I Don't Like Shit, I Don't Go Outside: An Album by Earl Sweatshirt
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Review: Earl Sweatshirt's 'I Don't Like Shit, I Don't Go Outside'

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Earl Sweatshirt is a study in contradictions. He hates everything, but he also kind of doesn’t. He has grown tired of the world around him, but not necessarily of the people in it. He has evidently drifted apart from his Odd Future cohorts, but he still shows love to the crew. His distaste for attention has peaked, but he is still willing to share the darkest aspects of his psyche with anyone who’s willing to listen.



While touring in 2014, Earl fell into a dangerous, drugged-out haze. He was losing weight at an uncontrollable pace and described himself as “physically and mentally at the end of my rope.” His debilitating relapse came shortly after a battle with pneumonia, leaving him in a state of chronic exhaustion. Unwilling to revert back to his old destructive habits, he decided to delegate all his energy to writing, producing, and recording his third LP in isolation. "People think being alone is a luxury, but it's crucial,” Earl muses in a recent interview with Billboard. “Whatever you're not down with about yourself gets loud and in your face."



I Don’t Like Shit, I Don’t Go Outside, the oddball rapper’s aptly titled new album, is the product of his nine months in self-imposed exile. The 10-track LP provides a clear image of Earl’s jagged and withdrawn frame of mind, as it is home to some of the most poignant and confessional verses he has ever written. His writing alternates between bold introspection and icy detachment, often changing in style mid-song. These rapid adjustments of tone feel almost as if he has caught himself getting carried away with his honesty and then abruptly decides that he has shared too much.



With I Don’t Like Shit, Earl has become more concise and focused in his lyricism. The meandering verses of his previous releases have been replaced by streamlined ones that rarely stray from the topic at hand. While bars roll off his tongue at a much slower pace than they used to, his devastatingly quick wit remains fully intact. Even within the smoggy and depressive aesthetic of I Don’t Like Shit, Earl still finds creative ways to flex, delivering lines such as “N****s want to fade me, b*****s feel some type of way for me / 50s in my pocket falling out like f*****g baby teeth" with confidence and dexterity.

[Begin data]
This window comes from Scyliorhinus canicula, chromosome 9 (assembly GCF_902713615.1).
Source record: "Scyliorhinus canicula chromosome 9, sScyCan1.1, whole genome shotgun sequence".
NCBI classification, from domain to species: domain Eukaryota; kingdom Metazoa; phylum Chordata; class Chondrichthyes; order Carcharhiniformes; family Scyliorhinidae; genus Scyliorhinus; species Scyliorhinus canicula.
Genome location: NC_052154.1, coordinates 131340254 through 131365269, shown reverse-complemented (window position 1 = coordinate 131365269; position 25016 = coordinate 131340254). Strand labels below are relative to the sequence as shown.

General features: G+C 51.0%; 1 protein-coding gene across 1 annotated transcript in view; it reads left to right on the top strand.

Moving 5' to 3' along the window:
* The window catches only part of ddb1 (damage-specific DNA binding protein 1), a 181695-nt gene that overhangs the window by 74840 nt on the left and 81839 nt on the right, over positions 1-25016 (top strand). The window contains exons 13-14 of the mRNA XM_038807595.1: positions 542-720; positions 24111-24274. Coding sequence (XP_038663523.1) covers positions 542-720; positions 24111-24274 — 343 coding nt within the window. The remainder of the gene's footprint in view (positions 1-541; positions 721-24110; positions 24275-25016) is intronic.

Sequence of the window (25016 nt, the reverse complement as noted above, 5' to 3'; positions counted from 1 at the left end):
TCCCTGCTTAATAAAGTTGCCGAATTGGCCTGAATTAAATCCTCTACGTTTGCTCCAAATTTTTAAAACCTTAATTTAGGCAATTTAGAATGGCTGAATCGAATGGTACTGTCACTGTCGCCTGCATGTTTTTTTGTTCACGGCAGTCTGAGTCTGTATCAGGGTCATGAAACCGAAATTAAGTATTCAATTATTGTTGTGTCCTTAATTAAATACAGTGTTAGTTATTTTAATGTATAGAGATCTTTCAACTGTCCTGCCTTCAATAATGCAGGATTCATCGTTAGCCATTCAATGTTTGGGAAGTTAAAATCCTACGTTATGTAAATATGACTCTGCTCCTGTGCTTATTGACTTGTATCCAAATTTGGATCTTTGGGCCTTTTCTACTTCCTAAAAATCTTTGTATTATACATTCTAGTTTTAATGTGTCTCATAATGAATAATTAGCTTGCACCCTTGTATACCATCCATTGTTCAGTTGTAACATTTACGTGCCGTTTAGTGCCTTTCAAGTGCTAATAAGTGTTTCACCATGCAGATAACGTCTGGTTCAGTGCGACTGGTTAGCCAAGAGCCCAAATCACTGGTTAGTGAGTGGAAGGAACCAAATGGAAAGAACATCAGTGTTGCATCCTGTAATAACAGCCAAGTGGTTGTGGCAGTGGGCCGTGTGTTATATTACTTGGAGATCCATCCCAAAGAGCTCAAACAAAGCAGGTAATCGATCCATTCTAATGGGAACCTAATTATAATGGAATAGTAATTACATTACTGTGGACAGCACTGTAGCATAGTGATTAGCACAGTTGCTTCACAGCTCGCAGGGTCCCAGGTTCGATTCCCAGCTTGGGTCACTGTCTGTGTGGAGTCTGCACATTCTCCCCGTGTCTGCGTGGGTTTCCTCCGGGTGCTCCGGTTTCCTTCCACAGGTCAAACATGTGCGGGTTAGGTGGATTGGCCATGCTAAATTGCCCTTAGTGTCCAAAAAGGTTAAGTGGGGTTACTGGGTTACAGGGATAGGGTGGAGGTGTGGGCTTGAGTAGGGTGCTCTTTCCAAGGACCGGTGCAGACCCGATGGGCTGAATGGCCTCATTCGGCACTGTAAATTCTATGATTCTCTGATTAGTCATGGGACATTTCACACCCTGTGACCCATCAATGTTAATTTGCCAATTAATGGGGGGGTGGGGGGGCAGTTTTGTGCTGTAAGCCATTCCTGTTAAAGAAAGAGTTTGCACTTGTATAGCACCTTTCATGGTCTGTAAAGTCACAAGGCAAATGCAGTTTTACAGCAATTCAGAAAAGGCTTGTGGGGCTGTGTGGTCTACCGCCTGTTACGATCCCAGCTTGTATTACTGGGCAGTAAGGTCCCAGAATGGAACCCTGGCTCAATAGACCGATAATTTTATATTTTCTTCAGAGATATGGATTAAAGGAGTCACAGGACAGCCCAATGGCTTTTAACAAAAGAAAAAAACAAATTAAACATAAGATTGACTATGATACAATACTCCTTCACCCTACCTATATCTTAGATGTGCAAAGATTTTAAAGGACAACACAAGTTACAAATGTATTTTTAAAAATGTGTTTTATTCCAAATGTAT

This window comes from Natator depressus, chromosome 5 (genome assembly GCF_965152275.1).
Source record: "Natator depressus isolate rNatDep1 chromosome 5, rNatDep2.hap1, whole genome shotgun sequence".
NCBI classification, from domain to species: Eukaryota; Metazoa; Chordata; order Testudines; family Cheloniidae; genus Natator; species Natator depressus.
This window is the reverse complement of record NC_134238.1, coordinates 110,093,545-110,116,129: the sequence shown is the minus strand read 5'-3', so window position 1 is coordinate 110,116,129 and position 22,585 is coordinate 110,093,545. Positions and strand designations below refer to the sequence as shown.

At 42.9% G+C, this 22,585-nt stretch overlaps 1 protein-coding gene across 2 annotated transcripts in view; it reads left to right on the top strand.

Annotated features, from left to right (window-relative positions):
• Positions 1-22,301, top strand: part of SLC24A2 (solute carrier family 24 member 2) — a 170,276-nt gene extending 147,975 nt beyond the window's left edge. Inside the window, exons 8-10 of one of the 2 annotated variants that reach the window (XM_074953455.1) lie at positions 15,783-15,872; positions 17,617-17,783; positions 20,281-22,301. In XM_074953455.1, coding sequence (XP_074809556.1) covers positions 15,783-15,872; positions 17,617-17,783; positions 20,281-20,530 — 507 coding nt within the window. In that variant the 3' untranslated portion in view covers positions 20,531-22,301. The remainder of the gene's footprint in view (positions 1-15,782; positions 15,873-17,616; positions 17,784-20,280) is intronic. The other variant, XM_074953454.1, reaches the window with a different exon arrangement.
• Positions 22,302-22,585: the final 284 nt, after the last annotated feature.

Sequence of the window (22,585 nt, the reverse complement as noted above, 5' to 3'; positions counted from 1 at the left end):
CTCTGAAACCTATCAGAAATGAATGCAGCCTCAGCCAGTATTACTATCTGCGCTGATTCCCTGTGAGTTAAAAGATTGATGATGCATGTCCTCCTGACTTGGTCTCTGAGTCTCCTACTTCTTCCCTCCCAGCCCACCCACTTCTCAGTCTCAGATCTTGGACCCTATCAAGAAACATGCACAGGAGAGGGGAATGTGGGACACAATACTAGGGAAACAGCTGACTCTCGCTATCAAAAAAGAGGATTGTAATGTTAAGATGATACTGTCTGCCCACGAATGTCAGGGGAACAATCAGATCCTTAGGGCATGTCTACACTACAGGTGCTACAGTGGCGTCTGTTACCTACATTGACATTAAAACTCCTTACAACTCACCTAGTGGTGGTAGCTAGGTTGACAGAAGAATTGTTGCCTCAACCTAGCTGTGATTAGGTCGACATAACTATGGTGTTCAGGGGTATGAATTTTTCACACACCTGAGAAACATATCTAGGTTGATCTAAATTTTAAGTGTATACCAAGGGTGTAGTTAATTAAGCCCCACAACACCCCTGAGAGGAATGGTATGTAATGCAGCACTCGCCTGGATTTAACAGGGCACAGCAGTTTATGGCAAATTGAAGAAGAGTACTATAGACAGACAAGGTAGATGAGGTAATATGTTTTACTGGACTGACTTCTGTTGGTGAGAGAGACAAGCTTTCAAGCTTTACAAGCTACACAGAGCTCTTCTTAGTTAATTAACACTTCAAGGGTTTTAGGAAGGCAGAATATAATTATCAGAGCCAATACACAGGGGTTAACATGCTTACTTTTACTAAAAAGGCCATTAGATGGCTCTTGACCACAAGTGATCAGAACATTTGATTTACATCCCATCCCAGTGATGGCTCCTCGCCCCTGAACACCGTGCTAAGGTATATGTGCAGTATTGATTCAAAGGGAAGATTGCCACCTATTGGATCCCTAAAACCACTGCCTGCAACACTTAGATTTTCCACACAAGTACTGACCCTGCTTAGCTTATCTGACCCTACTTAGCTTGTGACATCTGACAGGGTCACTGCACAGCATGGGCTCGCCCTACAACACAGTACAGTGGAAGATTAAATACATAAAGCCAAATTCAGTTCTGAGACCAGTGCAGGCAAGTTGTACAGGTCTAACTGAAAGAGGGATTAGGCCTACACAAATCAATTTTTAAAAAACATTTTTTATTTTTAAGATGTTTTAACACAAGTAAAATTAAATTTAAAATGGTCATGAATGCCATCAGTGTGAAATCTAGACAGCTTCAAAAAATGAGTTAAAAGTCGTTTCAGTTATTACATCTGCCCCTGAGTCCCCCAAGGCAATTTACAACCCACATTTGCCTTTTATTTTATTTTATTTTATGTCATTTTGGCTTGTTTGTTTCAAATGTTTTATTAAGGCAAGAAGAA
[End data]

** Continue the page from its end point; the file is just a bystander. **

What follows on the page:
With the exception of Odd Future affiliate Left Brain’s “Off Top,” the entirety of I Don’t Like Shit is produced exclusively by Earl. The production, while certainly cohesive throughout the album, is murky and disjointed. Individual elements of each soundscape are loosely strung together, conveying a sense of dissonance that matches Earl’s state of mind. The overarching sound of the album is characterized by moody chordal elements and post-industrial percussion, creating a unique sound that is quintessentially Earl’s alone.


I Don’t Like Shit is certainly the most organic and fluid body of work the young rapper has ever put out, as it paints a strikingly accurate portrait of Earl’s complex character. After numerous unsuccessful attempts to find his true voice as a rapper, it seems as though Earl’s extended time alone has finally allowed him to develop his artistic point of view. I Don’t Like Shit attests to Earl’s newfound maturity as an artist, showcasing his ability to communicate his ideas eloquently and effectively. Now that Earl no longer faces pressure to prove himself to the hip hop community, he is making music that is unequivocally his own.  


STANDOUTS: “Mantra,” “Grief,” & “DNA (feat. Na’Kel)”